The Feminist Critique of Microfinance

Dear V, It was a pleasure presenting with you on Saturday night.

My research experience with microfinance comes mostly from a feminist perspective, in particular, feminist academic work that critically considers how “empowerment” rhetoric shapes global development.

The crux of the argument is that global governance now operates primarily according to “inclusion,” “participation,” and “empowerment.” However, it is not “no strings attached” inclusion, participation, and empowerment, but actually has a tight set of rules, all set up to extend the current global imbalances. For instance, look at how international debt relief under the Millennium Development Goals regime is just another way to expand Structural Adjustment Programs, while allowing nations like the US to look like saints. [AC: “Neoliberal Corn Laws“, if you will]

The most succinct statement of this principle, though in a domestic context, was published in Barbara Cruikshank in The Will to Empower: Democratic Citizens and Other Subjects (Cornell UP: 1999). Or, in an even more condensed summary, one could look to the second edition of Mitchell Dean’s bookGovernmentality, pages 82-88. If you would like copies of either of those texts, I would be more than willing to procure copies.

More recent work has extended this feminist argument into development studies. One short read, something I suggest for any NGO workers (such as I was for years, both as a community organizer and policy analyst), is Andrea Cornwall and Karen Brock’s “Beyond Buzzwords: ‘Poverty Reduction,’ ‘Participation,’ and ‘Empowerment’ in Development Policy”, which was turned into a United Nations Research Institute for Social Development paper available at http://www.unrisd.org/80256B3C005BCCF9/(httpAuxPages)/F25D3D6D27E2A1ACC12570CB002FFA9A/$file/cornwall.pdf.

I am also familiar with two recent academic papers that address the feminist concern over “empowerment” specifically in regards to microfinance. I highly suggest Josephine Lairap-Fonderson’s “The Disciplinary Power of Micro-credit: Examples from Kenya and Cameroon,” which comes from an excellent 2002 collection entitled Rethinking Empowerment: Gender and Development in a Global/Local World, but have misplaced my version so I am unable to attach a copy.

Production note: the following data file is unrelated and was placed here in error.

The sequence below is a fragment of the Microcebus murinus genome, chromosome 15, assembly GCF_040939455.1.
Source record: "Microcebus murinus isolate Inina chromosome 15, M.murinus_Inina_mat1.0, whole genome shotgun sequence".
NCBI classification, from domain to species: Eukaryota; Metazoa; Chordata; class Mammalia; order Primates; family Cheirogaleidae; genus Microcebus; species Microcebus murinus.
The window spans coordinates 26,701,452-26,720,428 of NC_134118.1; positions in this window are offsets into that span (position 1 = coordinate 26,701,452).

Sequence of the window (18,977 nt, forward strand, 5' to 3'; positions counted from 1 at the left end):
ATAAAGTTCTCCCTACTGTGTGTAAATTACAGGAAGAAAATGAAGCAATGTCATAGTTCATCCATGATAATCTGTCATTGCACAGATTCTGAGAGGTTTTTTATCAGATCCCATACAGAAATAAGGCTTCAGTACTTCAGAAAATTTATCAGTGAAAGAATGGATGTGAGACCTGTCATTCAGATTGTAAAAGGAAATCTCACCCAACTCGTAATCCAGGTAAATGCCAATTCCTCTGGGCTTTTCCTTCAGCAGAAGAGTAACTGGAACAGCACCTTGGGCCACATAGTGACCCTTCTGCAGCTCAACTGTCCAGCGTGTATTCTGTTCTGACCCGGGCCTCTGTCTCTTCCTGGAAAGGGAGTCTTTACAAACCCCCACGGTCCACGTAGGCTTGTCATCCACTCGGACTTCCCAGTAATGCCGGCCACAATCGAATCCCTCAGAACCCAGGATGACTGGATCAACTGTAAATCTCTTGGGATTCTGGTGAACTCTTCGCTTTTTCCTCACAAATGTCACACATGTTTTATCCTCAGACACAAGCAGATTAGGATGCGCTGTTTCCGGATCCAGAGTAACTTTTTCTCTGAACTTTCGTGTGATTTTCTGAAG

And more recently, University of Minnesota Press has published an excellent feminist critique of microfinance in Bangladesh: http://www.upress.umn.edu/book-division/books/microfinance-and-its-discontents

On a more positive note, while further economizing the lives of poor people is a dangerous path an unlikely to end poverty, there is hope in microfinance if it were to produce commonly-held resources that could slowly eclipse the currently existing pillars of privatized economic power. There are numerous examples of this sort of thing happening in the United States, most of them religious communities like the more fundamentalist variants of Mormonism, who hold their assets in common trust. [AC: A critical appraisal of the lasting political dimensions of American religious socialism is long overdue]

If you would like to chat about this, or any else, let me know.

Sincerely,

[There was bit a pushback after I called microfinance “greedy” “selfish” and “narcissistic” in my talk, a bit polemical I admit.. V asked me to provide her with my perspective on microfinance, because as a poverty activist she as so-far seen microfinance as one of the leading paths to poverty alleviation.]

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6 thoughts on “The Feminist Critique of Microfinance